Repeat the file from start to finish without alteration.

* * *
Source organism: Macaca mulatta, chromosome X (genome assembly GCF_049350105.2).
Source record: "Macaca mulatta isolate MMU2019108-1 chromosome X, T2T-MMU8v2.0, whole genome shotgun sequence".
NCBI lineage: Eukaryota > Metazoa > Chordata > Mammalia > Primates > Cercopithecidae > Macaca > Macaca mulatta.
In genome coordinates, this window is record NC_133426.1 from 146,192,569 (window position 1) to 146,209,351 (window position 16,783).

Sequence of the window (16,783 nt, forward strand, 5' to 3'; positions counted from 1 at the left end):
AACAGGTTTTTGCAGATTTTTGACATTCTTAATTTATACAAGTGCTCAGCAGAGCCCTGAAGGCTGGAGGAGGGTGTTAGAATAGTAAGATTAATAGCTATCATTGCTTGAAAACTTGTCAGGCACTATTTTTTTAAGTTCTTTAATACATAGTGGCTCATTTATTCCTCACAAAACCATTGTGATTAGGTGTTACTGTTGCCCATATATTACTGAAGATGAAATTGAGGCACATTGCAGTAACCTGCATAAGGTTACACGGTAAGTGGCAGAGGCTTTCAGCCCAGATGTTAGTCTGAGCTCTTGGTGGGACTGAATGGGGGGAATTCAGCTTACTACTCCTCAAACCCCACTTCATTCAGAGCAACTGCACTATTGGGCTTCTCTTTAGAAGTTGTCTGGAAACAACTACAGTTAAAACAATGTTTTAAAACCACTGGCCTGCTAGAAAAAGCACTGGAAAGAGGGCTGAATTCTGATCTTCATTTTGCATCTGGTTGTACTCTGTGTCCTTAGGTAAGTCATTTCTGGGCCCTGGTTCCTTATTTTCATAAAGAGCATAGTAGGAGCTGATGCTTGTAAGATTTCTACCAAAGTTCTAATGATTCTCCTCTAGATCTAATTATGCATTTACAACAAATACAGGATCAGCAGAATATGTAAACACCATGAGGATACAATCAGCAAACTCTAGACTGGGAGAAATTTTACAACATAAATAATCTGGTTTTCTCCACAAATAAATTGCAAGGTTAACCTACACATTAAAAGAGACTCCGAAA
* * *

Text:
Source organism: Macaca mulatta, chromosome X (genome assembly GCF_049350105.2).
Source record: "Macaca mulatta isolate MMU2019108-1 chromosome X, T2T-MMU8v2.0, whole genome shotgun sequence".
NCBI lineage: Eukaryota > Metazoa > Chordata > Mammalia > Primates > Cercopithecidae > Macaca > Macaca mulatta.
In genome coordinates, this window is record NC_133426.1 from 146,192,569 (window position 1) to 146,209,351 (window position 16,783).

Sequence of the window (16,783 nt, forward strand, 5' to 3'; positions counted from 1 at the left end):
AACAGGTTTTTGCAGATTTTTGACATTCTTAATTTATACAAGTGCTCAGCAGAGCCCTGAAGGCTGGAGGAGGGTGTTAGAATAGTAAGATTAATAGCTATCATTGCTTGAAAACTTGTCAGGCACTATTTTTTTAAGTTCTTTAATACATAGTGGCTCATTTATTCCTCACAAAACCATTGTGATTAGGTGTTACTGTTGCCCATATATTACTGAAGATGAAATTGAGGCACATTGCAGTAACCTGCATAAGGTTACACGGTAAGTGGCAGAGGCTTTCAGCCCAGATGTTAGTCTGAGCTCTTGGTGGGACTGAATGGGGGGAATTCAGCTTACTACTCCTCAAACCCCACTTCATTCAGAGCAACTGCACTATTGGGCTTCTCTTTAGAAGTTGTCTGGAAACAACTACAGTTAAAACAATGTTTTAAAACCACTGGCCTGCTAGAAAAAGCACTGGAAAGAGGGCTGAATTCTGATCTTCATTTTGCATCTGGTTGTACTCTGTGTCCTTAGGTAAGTCATTTCTGGGCCCTGGTTCCTTATTTTCATAAAGAGCATAGTAGGAGCTGATGCTTGTAAGATTTCTACCAAAGTTCTAATGATTCTCCTCTAGATCTAATTATGCATTTACAACAAATACAGGATCAGCAGAATATGTAAACACCATGAGGATACAATCAGCAAACTCTAGACTGGGAGAAATTTTACAACATAAATAATCTGGTTTTCTCCACAAATAAATTGCAAGGTTAACCTACACATTAAAAGAGACTCCGAAA